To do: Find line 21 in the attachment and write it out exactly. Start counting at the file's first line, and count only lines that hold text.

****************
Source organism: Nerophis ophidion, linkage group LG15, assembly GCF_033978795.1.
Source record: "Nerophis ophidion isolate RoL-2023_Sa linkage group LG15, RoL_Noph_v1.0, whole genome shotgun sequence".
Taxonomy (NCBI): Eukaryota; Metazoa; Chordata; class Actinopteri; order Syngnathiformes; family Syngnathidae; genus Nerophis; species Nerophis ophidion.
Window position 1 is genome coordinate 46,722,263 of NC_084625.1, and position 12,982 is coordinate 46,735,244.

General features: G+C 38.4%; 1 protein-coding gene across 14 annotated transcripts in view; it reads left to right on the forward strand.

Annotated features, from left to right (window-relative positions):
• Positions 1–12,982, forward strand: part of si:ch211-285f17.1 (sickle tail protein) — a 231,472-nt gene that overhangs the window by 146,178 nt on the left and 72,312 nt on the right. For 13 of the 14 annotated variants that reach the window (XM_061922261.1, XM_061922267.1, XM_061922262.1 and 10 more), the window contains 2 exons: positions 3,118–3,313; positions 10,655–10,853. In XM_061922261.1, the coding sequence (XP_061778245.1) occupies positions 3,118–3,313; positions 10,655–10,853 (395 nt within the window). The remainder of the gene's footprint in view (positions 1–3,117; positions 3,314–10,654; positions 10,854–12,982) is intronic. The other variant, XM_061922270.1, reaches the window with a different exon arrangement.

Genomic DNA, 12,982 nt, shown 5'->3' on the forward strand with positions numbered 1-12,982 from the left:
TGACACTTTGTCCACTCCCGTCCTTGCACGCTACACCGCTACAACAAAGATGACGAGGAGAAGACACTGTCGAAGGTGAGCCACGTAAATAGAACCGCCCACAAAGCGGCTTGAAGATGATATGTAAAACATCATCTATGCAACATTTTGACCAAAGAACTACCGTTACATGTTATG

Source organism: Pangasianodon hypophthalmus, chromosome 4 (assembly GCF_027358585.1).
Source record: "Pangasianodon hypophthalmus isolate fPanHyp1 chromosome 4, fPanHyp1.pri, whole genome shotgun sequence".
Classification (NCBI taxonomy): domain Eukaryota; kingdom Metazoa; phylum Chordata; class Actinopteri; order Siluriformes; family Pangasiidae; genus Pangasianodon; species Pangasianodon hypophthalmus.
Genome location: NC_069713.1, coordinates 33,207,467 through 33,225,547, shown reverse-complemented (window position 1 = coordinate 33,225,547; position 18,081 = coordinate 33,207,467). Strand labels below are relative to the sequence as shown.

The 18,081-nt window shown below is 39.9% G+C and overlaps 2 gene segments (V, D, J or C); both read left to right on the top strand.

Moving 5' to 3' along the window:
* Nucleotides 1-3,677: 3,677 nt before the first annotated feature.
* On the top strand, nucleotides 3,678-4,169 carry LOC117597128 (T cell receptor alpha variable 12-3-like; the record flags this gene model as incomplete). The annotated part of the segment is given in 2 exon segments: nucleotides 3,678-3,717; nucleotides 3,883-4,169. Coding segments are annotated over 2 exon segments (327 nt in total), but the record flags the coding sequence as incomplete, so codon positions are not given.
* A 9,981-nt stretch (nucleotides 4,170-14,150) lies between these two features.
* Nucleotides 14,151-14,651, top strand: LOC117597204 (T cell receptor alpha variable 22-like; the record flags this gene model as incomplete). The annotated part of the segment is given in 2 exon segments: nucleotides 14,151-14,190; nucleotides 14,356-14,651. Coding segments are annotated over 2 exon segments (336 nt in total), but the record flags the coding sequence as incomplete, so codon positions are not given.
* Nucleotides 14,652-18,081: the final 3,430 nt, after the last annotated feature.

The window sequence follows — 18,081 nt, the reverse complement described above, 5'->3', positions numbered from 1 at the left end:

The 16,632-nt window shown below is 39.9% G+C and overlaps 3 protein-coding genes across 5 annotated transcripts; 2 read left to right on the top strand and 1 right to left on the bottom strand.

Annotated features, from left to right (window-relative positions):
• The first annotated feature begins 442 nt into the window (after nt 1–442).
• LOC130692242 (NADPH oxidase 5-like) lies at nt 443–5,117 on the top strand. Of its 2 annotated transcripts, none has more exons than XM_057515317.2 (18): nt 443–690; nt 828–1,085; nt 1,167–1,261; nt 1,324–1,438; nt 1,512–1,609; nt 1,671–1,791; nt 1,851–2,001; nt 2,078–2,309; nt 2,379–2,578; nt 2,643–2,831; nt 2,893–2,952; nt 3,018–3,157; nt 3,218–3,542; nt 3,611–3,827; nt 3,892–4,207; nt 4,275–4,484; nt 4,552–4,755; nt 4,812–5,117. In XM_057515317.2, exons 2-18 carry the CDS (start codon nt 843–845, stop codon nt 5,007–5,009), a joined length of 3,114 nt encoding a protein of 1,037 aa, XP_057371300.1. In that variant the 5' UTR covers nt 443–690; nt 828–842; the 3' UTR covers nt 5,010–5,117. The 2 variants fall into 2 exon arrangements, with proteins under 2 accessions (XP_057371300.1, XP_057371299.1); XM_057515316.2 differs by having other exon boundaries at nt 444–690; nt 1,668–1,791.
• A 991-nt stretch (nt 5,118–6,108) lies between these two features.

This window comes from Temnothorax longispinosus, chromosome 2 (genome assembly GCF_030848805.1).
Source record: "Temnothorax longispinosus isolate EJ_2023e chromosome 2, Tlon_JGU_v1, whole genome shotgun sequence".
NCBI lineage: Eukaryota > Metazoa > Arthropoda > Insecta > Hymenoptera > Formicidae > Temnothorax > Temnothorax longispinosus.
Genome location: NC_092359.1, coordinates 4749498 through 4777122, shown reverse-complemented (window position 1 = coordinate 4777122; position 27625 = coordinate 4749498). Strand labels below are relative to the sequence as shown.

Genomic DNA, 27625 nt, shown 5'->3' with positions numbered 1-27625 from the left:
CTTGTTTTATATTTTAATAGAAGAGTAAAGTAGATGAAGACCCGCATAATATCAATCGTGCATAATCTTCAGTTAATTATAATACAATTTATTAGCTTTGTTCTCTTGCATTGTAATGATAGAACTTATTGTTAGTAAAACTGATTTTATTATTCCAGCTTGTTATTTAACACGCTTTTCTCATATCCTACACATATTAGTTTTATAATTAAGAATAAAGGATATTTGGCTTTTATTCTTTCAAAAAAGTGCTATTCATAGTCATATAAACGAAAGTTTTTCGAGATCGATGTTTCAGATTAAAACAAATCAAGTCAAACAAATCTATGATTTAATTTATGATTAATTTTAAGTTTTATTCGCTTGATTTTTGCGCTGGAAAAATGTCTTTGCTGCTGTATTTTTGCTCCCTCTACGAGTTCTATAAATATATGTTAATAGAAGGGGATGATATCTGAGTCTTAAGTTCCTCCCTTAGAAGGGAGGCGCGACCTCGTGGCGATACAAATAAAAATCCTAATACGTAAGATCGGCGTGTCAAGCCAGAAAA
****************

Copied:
The window sequence follows — 18,081 nt, the reverse complement described above, 5'->3', positions numbered from 1 at the left end: